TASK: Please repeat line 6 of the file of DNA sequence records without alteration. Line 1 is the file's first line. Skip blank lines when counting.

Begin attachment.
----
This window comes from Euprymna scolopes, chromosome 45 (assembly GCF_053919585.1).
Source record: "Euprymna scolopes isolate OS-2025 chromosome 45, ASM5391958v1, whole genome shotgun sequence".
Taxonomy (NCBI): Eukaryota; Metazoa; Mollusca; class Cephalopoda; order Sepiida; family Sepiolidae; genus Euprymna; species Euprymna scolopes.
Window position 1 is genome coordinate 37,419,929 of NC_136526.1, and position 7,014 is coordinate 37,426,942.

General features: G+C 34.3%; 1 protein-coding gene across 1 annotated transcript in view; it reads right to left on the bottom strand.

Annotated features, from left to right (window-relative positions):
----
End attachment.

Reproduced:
Annotated features, from left to right (window-relative positions):